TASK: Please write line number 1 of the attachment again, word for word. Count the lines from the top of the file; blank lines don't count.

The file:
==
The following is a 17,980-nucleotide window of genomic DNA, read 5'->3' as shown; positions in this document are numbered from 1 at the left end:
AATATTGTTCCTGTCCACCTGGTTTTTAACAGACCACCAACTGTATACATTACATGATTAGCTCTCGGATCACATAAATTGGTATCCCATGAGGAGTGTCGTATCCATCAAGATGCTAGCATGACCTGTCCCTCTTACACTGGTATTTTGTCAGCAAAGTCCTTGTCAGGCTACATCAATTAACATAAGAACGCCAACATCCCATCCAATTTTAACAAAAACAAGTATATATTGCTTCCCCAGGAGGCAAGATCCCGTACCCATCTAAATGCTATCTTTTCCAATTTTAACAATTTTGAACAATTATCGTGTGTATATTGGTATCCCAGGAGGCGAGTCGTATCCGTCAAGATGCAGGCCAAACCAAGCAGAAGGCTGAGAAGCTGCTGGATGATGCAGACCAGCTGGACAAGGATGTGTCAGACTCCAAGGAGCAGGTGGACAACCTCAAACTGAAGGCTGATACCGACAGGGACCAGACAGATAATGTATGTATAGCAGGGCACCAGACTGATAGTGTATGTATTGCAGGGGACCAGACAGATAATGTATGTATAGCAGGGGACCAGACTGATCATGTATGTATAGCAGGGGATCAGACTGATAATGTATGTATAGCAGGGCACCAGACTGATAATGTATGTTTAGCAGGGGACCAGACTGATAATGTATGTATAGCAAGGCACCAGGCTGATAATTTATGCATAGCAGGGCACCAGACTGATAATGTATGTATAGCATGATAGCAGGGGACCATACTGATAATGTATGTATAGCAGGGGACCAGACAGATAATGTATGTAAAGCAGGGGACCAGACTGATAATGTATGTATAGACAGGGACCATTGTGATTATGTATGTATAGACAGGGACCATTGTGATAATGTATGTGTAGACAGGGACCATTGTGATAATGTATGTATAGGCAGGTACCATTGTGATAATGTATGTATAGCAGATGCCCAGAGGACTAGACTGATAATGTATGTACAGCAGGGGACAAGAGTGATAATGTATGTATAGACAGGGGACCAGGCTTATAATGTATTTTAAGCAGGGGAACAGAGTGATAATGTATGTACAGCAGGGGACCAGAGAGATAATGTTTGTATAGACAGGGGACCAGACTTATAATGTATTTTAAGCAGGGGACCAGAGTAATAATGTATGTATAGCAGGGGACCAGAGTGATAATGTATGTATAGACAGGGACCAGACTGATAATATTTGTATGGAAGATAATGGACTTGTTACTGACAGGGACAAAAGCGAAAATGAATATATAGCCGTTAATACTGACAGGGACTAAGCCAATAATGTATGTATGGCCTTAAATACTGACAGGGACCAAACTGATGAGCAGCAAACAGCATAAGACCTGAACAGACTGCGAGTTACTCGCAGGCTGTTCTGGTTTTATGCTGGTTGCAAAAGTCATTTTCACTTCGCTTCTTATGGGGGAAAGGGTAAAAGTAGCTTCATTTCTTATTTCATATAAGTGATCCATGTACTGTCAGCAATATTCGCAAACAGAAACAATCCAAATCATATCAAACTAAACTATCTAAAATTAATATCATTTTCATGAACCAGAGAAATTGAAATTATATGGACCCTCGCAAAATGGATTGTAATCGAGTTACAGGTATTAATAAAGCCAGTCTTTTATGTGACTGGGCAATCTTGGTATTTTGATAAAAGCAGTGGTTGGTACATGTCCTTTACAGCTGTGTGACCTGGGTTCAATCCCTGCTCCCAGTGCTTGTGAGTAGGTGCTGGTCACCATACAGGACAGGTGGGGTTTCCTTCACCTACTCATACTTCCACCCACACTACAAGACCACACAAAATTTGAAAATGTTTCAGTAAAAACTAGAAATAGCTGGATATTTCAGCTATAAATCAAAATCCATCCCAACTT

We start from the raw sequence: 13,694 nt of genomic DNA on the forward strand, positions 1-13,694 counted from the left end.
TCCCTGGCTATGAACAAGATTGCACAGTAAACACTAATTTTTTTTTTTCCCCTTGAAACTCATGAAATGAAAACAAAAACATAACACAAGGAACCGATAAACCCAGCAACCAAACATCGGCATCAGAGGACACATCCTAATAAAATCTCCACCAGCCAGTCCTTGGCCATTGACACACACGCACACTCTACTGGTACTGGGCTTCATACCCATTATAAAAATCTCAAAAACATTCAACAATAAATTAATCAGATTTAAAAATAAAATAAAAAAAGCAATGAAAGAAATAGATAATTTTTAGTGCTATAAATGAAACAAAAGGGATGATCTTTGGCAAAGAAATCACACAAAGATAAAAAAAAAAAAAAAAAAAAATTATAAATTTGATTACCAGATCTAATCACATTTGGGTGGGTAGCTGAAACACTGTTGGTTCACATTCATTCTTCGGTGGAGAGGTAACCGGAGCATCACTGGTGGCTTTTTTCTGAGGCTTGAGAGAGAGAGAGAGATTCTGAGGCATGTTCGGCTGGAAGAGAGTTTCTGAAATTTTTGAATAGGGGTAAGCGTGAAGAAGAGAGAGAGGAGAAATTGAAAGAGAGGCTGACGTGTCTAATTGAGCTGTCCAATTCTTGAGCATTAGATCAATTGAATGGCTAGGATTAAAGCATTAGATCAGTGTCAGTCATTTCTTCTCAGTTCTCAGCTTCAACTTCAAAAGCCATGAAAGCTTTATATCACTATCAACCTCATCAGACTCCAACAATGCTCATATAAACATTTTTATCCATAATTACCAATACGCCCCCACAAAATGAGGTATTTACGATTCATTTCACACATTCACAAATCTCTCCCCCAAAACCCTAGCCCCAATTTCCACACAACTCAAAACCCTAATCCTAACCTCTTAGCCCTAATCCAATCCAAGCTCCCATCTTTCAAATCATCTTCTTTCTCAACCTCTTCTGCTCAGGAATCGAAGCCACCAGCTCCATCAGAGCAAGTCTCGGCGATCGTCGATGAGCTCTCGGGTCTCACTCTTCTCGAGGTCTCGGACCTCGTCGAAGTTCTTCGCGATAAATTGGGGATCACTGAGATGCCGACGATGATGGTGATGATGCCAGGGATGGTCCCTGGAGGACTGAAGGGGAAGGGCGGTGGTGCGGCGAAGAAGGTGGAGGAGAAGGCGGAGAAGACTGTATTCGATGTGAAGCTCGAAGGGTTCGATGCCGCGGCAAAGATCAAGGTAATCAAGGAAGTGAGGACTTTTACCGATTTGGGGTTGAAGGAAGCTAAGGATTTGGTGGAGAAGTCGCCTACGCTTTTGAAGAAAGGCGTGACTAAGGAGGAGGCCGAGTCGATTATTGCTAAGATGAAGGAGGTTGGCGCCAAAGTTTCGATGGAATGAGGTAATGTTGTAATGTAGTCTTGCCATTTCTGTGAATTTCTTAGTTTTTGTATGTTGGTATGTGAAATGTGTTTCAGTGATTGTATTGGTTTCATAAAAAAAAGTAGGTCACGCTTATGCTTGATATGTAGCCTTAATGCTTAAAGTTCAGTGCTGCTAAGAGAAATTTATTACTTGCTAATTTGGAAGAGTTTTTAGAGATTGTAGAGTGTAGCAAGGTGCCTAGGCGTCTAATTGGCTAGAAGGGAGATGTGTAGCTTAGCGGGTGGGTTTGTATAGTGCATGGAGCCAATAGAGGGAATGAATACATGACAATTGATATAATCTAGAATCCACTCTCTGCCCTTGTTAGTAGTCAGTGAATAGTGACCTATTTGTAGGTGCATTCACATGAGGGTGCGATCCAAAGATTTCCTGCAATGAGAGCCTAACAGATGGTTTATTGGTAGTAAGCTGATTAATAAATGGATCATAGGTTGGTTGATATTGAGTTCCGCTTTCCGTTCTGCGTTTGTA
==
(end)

The following is a 17,980-nucleotide window of genomic DNA, read 5'->3' as shown; positions in this document are numbered from 1 at the left end: